By the end of the Antelope Complex gather, which spanned north and south units across more than 852,000 acres of public and private land, roughly 3,000 horses had been removed. Thirty-nine died.

“Nobody wants to see the death of a horse,” Swisher said. “But if they’re suffering, we’re going to put them down.”

For advocates, even one death is too many.

“Our opposition to the helicopter roundups is they are outdated,” said Suzanne Roy, executive director of American Wild Horse Campaign (AWHC). “It’s time to modernize this approach to wild horse management and manage them in the wild where they belong.”

Earlier this year, Rep. Dina Titus (D-NV) introduced legislation that would ban the use of helicopters in wild horse gathers, while multiple rural Nevada counties declared states of emergencies over excess wild horse populations.

Amid the debate over best practices for management of the horses between the agency tasked with their management and privately funded advocacy groups calling for reform of those practices, nobody is winning, a report by the National Research Council of the National Academy of Sciences (NAS) points out. 

“Science alone, even the best science, cannot resolve the divergent viewpoints on how best to manage free-ranging horses and burros on public lands,” the report states.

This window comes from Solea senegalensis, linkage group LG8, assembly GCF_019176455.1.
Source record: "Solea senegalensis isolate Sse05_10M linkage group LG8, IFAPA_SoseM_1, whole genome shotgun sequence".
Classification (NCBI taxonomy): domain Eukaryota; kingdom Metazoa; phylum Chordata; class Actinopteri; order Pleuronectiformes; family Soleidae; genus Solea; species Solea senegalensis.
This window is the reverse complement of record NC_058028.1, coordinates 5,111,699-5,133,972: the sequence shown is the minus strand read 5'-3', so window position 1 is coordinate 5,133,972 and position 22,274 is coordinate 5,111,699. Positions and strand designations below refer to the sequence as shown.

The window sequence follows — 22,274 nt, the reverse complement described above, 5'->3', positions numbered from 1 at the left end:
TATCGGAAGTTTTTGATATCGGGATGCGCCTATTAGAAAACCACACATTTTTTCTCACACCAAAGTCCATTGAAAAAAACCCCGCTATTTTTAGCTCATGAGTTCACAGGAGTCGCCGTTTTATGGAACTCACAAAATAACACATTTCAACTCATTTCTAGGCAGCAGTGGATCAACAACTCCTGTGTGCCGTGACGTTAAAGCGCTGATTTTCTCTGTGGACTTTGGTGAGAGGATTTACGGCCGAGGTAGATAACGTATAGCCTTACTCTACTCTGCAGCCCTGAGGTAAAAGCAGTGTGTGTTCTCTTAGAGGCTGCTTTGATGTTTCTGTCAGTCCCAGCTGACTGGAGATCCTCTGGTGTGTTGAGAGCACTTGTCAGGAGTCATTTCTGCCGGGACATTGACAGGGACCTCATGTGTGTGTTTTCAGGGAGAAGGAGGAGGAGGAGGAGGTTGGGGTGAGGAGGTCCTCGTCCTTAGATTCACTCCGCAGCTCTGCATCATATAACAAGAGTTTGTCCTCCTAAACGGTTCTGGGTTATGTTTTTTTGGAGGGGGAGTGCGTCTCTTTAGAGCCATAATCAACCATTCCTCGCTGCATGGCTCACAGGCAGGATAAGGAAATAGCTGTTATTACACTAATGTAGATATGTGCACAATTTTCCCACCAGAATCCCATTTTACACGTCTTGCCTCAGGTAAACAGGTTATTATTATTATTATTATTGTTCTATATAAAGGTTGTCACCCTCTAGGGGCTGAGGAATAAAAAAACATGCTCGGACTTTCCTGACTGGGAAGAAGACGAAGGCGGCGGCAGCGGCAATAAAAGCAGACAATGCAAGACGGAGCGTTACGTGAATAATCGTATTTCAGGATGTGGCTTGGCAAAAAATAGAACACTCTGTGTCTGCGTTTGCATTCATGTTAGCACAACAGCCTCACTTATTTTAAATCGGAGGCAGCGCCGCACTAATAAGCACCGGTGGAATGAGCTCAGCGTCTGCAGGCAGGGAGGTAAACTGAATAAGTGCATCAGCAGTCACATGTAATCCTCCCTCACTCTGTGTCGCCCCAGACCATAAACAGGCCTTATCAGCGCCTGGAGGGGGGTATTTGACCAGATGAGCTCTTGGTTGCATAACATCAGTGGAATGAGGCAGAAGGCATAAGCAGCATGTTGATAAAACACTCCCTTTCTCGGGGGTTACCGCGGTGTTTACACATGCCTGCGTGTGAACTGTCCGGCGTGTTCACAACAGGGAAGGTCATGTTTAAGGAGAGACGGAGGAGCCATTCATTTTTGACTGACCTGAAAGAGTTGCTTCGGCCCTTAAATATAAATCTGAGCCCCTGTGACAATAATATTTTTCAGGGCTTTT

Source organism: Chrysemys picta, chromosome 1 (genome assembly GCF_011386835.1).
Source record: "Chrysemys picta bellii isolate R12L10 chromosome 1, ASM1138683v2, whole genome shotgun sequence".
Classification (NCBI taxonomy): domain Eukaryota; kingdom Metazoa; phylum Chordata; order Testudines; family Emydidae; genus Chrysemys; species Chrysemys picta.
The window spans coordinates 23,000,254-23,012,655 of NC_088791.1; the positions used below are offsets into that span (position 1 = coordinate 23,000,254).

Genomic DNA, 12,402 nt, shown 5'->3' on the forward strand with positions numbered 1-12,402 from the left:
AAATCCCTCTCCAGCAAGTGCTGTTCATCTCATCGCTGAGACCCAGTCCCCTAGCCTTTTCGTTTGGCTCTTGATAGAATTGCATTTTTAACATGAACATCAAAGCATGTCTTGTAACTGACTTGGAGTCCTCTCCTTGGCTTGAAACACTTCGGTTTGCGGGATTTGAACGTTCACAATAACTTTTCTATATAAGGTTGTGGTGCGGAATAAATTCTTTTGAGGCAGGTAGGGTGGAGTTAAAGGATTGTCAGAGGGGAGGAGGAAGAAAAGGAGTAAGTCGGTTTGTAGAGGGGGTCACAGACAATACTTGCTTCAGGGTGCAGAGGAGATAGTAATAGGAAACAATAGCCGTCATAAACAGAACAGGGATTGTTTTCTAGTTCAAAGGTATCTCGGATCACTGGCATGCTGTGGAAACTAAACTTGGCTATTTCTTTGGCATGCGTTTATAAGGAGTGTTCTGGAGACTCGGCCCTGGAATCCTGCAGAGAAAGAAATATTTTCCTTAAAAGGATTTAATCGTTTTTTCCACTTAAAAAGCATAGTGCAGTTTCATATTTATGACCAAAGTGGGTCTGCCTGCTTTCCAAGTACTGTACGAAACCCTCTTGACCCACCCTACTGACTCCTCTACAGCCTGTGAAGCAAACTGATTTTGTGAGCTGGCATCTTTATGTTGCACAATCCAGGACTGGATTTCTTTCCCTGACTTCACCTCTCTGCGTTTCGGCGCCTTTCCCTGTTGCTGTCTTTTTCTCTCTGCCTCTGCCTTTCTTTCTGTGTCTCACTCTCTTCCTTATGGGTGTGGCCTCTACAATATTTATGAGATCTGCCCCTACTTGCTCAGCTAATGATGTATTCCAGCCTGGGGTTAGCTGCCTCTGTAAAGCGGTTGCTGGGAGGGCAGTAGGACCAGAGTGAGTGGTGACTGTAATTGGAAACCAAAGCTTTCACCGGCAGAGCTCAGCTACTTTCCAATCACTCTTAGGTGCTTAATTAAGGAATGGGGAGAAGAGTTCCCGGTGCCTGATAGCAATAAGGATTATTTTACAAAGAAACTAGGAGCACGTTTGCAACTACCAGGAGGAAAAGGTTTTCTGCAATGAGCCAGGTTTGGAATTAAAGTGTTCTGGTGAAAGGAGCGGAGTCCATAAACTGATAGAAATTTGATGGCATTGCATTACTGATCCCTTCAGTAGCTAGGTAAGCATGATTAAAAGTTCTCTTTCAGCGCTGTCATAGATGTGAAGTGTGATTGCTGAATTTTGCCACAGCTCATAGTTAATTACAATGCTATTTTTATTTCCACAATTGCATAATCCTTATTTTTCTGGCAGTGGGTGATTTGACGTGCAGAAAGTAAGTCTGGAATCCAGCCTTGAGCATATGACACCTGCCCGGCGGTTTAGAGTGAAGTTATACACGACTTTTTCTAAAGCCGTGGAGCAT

A helicopter from Cattoor Livestock Roundup Company, private contractors hired by the U.S. Bureau of Land Management, carry out gather operations at the Antelope Complex North herd management area on Aug. 2, 2023. (Tim Lenard/The Nevada Independent)

A healthy range means healthy animals 

Debate about the West’s wild horses goes back as far as the origins of the equines.

Advocates like AWHC cite research the group helped fund from University of California, Santa Cruz that states the West’s feral horses are descended from horses domesticated in Asia around 5,500 years ago. 

The BLM acknowledges some wild horses are descendants of those that came to North America with European settlers in the 15th and 16th centuries, but maintains that most of the horses are direct descendants of domestic animals that escaped captivity in the 19th and 20th centuries, as documented by other institutions, such as Colorado State University. 

Now, the agency and advocates are at odds on virtually every aspect of their management — much of it revolving around the original federal legislation governing management of wild horses.

In 1971, Congress passed the Wild Horse and Burro Act, declaring the animals “living symbols of the historic and pioneer spirit of the West.” The act states that the animals were disappearing quickly — at the time, there were around 25,000 wild horses and burros left nationwide, while also declaring they “shall be protected from capture, branding, harassment, or death.”

The act gives the Department of the Interior (the agency that oversees the BLM) authority to manage the wild horses and burros “to achieve and maintain a thriving natural ecological balance on the public lands.”

Under that direction, the BLM monitors wild horse populations, removes excess animals and places them up for adoption. The act also states that excess wild horses and burros that cannot be adopted out “be destroyed in the most humane and cost-efficient manner possible.”